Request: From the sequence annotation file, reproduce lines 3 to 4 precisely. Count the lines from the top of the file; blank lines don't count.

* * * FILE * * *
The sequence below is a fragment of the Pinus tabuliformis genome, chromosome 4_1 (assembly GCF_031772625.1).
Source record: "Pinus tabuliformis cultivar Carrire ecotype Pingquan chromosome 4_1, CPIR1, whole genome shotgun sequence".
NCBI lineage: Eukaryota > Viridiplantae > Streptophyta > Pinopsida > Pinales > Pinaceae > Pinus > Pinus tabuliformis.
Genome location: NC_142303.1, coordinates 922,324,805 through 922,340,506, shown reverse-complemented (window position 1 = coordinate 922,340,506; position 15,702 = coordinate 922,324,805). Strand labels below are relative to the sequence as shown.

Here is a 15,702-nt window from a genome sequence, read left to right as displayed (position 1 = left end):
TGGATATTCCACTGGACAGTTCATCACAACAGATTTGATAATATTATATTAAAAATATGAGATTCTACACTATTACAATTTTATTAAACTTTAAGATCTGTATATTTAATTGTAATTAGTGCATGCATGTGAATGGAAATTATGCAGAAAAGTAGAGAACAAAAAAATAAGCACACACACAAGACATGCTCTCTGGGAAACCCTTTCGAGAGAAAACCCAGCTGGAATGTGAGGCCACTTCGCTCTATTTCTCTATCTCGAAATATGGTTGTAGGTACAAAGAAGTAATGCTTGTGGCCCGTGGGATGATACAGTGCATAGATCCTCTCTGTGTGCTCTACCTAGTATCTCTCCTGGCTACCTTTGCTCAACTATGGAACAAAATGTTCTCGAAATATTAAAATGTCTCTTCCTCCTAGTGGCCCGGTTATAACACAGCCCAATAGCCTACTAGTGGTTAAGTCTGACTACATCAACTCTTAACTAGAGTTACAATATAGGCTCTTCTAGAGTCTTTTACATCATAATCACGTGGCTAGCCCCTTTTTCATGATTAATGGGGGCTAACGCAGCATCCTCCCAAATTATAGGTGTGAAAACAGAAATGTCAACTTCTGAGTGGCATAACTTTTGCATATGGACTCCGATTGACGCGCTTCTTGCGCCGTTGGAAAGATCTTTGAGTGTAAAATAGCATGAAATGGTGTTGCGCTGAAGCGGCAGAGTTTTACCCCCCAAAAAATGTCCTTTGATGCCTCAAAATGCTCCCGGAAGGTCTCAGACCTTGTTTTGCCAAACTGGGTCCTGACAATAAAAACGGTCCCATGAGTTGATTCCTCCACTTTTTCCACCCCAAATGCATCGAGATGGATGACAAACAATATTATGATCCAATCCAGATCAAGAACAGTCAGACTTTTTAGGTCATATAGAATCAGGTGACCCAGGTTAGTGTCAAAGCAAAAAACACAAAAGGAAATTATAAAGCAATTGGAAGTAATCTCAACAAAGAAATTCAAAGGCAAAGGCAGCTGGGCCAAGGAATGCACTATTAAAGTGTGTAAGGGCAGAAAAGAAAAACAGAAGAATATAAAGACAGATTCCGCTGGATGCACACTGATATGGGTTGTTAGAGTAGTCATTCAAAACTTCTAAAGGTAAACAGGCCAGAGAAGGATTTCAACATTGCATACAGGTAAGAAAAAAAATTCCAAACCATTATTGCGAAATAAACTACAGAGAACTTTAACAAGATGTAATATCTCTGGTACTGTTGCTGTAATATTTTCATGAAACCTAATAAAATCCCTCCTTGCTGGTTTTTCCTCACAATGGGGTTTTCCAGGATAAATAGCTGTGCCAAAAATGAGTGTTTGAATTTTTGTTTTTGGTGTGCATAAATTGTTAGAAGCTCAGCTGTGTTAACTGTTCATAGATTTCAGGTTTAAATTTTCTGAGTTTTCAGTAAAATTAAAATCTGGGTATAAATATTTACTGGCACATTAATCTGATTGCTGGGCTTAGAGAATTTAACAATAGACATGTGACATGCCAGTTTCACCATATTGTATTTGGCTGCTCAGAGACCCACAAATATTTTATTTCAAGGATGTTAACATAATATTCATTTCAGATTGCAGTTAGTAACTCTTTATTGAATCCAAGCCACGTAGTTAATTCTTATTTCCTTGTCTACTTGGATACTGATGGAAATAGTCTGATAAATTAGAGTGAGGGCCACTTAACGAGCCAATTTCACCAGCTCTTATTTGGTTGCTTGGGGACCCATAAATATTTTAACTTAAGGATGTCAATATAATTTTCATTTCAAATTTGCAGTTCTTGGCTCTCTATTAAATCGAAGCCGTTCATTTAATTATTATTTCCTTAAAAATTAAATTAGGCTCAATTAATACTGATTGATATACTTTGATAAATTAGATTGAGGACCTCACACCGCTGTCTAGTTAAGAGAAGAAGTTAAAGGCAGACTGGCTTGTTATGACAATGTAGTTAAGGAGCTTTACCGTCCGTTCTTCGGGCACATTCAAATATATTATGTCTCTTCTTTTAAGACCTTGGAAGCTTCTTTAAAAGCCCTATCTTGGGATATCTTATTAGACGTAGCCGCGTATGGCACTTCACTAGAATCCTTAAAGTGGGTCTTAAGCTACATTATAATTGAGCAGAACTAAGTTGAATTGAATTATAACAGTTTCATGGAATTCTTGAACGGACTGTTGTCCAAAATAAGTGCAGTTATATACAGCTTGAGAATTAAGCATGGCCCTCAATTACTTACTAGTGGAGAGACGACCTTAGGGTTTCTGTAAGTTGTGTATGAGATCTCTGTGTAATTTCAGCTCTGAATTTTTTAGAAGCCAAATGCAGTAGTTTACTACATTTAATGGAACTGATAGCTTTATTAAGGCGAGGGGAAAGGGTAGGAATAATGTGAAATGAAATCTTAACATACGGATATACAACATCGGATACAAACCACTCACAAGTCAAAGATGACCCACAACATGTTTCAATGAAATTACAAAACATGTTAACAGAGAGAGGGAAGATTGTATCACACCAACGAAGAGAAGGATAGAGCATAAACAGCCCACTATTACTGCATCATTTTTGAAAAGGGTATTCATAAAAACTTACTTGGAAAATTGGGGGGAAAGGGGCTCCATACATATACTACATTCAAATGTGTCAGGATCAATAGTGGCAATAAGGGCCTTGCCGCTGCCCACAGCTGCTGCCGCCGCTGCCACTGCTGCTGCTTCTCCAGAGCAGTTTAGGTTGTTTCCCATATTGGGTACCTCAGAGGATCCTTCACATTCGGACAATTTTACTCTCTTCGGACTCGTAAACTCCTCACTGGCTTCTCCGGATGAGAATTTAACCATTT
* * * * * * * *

NCBI lineage: Eukaryota > Viridiplantae > Streptophyta > Pinopsida > Pinales > Pinaceae > Pinus > Pinus tabuliformis.
Genome location: NC_142303.1, coordinates 922,324,805 through 922,340,506, shown reverse-complemented (window position 1 = coordinate 922,340,506; position 15,702 = coordinate 922,324,805). Strand labels below are relative to the sequence as shown.